Life as We Know It: The Expansion of the Right to Life Under the Jurisprudence of the Inter-American Court of Human Rights
Alexandra R. Harrington
Albany Law School
September 6, 2012
Loyola of Los Angeles International and Comparative Law Review, Forthcoming
The idea of protecting life within the context of human rights law is perhaps elemental since, as the Inter-American Court of Human Rights has explained on numerous occasions, without protecting life all other human rights protections are meaningless. Indeed, a survey of international and regional human rights treaties and conventions demonstrates the uniformity of inclusion of the right to life as a guaranteed right across divergent state parties and instrument promulgation goals.
And yet, the terms of the right to life and the construction of its meaning do vary between instruments. Of course, the meaning of these provisions depends not only on a plain text reading but also on the construction of these provisions by the appropriate international or regional body.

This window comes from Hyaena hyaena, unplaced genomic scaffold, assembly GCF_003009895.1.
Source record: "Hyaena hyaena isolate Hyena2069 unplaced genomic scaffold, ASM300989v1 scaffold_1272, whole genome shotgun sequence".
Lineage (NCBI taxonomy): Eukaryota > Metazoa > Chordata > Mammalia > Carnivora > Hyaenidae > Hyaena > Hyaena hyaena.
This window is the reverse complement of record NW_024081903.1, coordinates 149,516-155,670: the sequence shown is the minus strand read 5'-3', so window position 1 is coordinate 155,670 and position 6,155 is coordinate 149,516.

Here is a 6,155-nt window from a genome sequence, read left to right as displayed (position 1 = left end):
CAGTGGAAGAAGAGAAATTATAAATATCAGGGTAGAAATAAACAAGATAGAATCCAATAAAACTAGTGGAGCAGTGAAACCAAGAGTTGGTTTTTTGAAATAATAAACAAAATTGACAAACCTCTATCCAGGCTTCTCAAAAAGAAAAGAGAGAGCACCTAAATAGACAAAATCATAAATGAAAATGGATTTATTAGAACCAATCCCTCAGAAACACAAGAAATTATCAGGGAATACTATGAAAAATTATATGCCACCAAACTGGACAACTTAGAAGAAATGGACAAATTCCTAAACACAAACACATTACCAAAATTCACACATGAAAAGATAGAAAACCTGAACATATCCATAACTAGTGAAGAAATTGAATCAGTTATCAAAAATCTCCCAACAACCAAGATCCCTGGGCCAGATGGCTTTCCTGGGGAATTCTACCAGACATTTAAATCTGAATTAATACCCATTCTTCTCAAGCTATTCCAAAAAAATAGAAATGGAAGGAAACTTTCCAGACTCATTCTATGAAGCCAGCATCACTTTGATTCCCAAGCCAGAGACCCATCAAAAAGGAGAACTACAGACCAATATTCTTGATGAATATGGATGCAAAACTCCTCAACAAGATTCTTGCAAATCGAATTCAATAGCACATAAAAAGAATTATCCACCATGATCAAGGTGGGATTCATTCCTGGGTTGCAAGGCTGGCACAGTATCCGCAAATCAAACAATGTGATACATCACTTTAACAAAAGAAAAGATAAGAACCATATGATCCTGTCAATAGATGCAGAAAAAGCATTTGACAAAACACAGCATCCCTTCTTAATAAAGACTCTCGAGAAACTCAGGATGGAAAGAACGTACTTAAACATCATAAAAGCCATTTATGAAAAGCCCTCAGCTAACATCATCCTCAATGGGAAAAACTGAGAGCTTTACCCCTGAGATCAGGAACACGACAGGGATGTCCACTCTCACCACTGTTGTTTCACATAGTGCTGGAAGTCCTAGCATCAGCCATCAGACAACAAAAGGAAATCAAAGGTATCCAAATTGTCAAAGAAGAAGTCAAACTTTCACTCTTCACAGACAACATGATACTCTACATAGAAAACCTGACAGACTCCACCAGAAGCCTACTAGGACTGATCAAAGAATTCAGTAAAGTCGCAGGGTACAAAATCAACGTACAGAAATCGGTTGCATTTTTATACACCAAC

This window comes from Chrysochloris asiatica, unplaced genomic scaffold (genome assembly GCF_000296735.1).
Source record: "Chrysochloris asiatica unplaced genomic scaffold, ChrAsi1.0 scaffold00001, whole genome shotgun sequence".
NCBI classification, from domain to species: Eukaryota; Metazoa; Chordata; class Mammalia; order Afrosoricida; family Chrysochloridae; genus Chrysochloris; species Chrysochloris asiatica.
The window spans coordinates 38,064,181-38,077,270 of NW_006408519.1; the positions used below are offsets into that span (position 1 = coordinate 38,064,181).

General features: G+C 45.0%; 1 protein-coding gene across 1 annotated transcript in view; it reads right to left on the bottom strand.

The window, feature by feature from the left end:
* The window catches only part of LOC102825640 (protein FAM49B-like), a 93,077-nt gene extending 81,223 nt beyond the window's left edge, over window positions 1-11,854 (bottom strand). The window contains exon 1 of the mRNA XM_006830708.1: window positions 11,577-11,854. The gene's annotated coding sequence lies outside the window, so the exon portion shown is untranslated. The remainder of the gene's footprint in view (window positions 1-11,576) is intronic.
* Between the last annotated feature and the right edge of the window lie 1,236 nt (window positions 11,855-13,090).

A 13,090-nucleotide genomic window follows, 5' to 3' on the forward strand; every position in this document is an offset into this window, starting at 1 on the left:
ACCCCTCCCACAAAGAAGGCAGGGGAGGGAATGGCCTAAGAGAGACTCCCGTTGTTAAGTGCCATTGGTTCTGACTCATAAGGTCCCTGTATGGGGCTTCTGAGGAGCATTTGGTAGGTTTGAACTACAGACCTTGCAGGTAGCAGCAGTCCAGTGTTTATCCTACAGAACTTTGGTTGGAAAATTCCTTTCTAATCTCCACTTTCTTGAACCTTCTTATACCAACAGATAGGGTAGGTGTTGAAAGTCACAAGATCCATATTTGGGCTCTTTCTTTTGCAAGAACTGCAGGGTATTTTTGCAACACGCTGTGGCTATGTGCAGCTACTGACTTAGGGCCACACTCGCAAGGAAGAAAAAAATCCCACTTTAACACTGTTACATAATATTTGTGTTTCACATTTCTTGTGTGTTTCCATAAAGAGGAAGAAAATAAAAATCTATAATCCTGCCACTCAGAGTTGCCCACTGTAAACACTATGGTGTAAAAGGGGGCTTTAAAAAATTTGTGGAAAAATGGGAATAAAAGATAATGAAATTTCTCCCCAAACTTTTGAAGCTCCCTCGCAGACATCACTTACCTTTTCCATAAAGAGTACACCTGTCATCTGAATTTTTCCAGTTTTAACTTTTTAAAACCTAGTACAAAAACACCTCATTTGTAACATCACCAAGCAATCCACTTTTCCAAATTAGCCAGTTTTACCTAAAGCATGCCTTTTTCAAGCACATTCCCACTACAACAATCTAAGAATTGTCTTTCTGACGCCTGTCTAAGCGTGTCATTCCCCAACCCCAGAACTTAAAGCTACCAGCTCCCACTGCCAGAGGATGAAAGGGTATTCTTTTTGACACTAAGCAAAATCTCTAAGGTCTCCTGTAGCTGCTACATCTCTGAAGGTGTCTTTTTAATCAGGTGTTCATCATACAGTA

This article focuses on the Inter-American Court of Human Right’s creation of a body of jurisprudence regarding the right to life that has expanded and become increasingly nuanced throughout the Court’s history. The Court is selected for analysis because, as the Court itself admits, it is at the forefront of developing human rights law and because it offers a strong example of how the right to life can be used by a juridical body to reflect the many facets of life and to holistically incorporate these facets into jurisprudence which protects life for individuals and communities.
Studying the expansion of the Court’s jurisprudential construction of the right to life illustrates that the contours of life as we know it have changed – and will change – in order to ensure that they reflect and protect the intricate tapestry of human rights that are encompassed by the right to life. Ultimately, this article concludes with the observation that the Court’s expansion of the right to life as we know it is essential for maintaining the Inter-American human rights system as a vibrant mechanism of jurisprudence on human rights.
Source with link to download the article: Social Science Research Network